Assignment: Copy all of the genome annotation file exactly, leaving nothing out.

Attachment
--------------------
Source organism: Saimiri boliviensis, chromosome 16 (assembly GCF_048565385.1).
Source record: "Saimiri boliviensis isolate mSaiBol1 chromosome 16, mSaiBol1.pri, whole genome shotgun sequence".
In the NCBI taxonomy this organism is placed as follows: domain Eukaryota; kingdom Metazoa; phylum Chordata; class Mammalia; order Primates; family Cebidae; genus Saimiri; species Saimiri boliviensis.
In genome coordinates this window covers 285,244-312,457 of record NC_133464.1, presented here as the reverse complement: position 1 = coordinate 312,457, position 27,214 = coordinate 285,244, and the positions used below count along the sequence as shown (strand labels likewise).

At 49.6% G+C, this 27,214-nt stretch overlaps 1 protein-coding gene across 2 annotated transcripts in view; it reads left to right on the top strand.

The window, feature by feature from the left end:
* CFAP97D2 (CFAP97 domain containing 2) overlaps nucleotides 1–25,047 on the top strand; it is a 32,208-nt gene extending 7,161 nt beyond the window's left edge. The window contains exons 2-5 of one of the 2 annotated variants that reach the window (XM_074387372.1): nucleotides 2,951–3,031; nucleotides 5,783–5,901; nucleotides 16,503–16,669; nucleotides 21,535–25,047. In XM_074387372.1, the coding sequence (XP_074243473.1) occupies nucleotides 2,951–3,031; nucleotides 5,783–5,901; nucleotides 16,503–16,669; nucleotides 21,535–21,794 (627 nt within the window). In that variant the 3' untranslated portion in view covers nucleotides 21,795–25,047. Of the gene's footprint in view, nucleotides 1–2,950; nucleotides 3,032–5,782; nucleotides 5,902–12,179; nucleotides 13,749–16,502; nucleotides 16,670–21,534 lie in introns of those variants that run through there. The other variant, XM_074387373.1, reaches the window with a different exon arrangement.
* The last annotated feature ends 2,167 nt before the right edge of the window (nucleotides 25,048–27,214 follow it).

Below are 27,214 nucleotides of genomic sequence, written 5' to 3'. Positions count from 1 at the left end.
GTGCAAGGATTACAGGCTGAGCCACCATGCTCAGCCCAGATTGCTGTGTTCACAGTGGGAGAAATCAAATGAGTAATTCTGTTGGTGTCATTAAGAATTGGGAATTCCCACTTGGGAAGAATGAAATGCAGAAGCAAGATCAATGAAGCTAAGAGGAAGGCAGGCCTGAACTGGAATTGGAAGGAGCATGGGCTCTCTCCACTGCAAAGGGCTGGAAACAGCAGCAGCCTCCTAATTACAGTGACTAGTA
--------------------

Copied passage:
Source organism: Saimiri boliviensis, chromosome 16 (assembly GCF_048565385.1).
Source record: "Saimiri boliviensis isolate mSaiBol1 chromosome 16, mSaiBol1.pri, whole genome shotgun sequence".
In the NCBI taxonomy this organism is placed as follows: domain Eukaryota; kingdom Metazoa; phylum Chordata; class Mammalia; order Primates; family Cebidae; genus Saimiri; species Saimiri boliviensis.
In genome coordinates this window covers 285,244-312,457 of record NC_133464.1, presented here as the reverse complement: position 1 = coordinate 312,457, position 27,214 = coordinate 285,244, and the positions used below count along the sequence as shown (strand labels likewise).

At 49.6% G+C, this 27,214-nt stretch overlaps 1 protein-coding gene across 2 annotated transcripts in view; it reads left to right on the top strand.

The window, feature by feature from the left end:
* CFAP97D2 (CFAP97 domain containing 2) overlaps nucleotides 1–25,047 on the top strand; it is a 32,208-nt gene extending 7,161 nt beyond the window's left edge. The window contains exons 2-5 of one of the 2 annotated variants that reach the window (XM_074387372.1): nucleotides 2,951–3,031; nucleotides 5,783–5,901; nucleotides 16,503–16,669; nucleotides 21,535–25,047. In XM_074387372.1, the coding sequence (XP_074243473.1) occupies nucleotides 2,951–3,031; nucleotides 5,783–5,901; nucleotides 16,503–16,669; nucleotides 21,535–21,794 (627 nt within the window). In that variant the 3' untranslated portion in view covers nucleotides 21,795–25,047. Of the gene's footprint in view, nucleotides 1–2,950; nucleotides 3,032–5,782; nucleotides 5,902–12,179; nucleotides 13,749–16,502; nucleotides 16,670–21,534 lie in introns of those variants that run through there. The other variant, XM_074387373.1, reaches the window with a different exon arrangement.
* The last annotated feature ends 2,167 nt before the right edge of the window (nucleotides 25,048–27,214 follow it).

Below are 27,214 nucleotides of genomic sequence, written 5' to 3'. Positions count from 1 at the left end.
GTGCAAGGATTACAGGCTGAGCCACCATGCTCAGCCCAGATTGCTGTGTTCACAGTGGGAGAAATCAAATGAGTAATTCTGTTGGTGTCATTAAGAATTGGGAATTCCCACTTGGGAAGAATGAAATGCAGAAGCAAGATCAATGAAGCTAAGAGGAAGGCAGGCCTGAACTGGAATTGGAAGGAGCATGGGCTCTCTCCACTGCAAAGGGCTGGAAACAGCAGCAGCCTCCTAATTACAGTGACTAGTA